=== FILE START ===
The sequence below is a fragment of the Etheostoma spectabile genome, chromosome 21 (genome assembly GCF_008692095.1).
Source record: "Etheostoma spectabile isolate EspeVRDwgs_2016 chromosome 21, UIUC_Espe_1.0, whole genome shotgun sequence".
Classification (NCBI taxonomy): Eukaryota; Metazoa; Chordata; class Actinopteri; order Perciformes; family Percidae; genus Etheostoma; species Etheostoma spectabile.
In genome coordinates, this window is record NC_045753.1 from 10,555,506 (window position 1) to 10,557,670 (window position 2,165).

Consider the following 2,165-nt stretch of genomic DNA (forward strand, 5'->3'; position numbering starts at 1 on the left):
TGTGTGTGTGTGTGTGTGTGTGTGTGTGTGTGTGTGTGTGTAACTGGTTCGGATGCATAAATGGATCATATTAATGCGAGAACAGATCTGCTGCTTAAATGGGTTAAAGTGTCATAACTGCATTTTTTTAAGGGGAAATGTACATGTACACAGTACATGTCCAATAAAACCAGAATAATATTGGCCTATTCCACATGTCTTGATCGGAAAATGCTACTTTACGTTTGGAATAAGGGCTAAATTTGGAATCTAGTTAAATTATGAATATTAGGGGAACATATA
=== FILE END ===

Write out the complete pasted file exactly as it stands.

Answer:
The sequence below is a fragment of the Etheostoma spectabile genome, chromosome 21 (genome assembly GCF_008692095.1).
Source record: "Etheostoma spectabile isolate EspeVRDwgs_2016 chromosome 21, UIUC_Espe_1.0, whole genome shotgun sequence".
Classification (NCBI taxonomy): Eukaryota; Metazoa; Chordata; class Actinopteri; order Perciformes; family Percidae; genus Etheostoma; species Etheostoma spectabile.
In genome coordinates, this window is record NC_045753.1 from 10,555,506 (window position 1) to 10,557,670 (window position 2,165).

Consider the following 2,165-nt stretch of genomic DNA (forward strand, 5'->3'; position numbering starts at 1 on the left):
TGTGTGTGTGTGTGTGTGTGTGTGTGTGTGTGTGTGTGTGTAACTGGTTCGGATGCATAAATGGATCATATTAATGCGAGAACAGATCTGCTGCTTAAATGGGTTAAAGTGTCATAACTGCATTTTTTTAAGGGGAAATGTACATGTACACAGTACATGTCCAATAAAACCAGAATAATATTGGCCTATTCCACATGTCTTGATCGGAAAATGCTACTTTACGTTTGGAATAAGGGCTAAATTTGGAATCTAGTTAAATTATGAATATTAGGGGAACATATA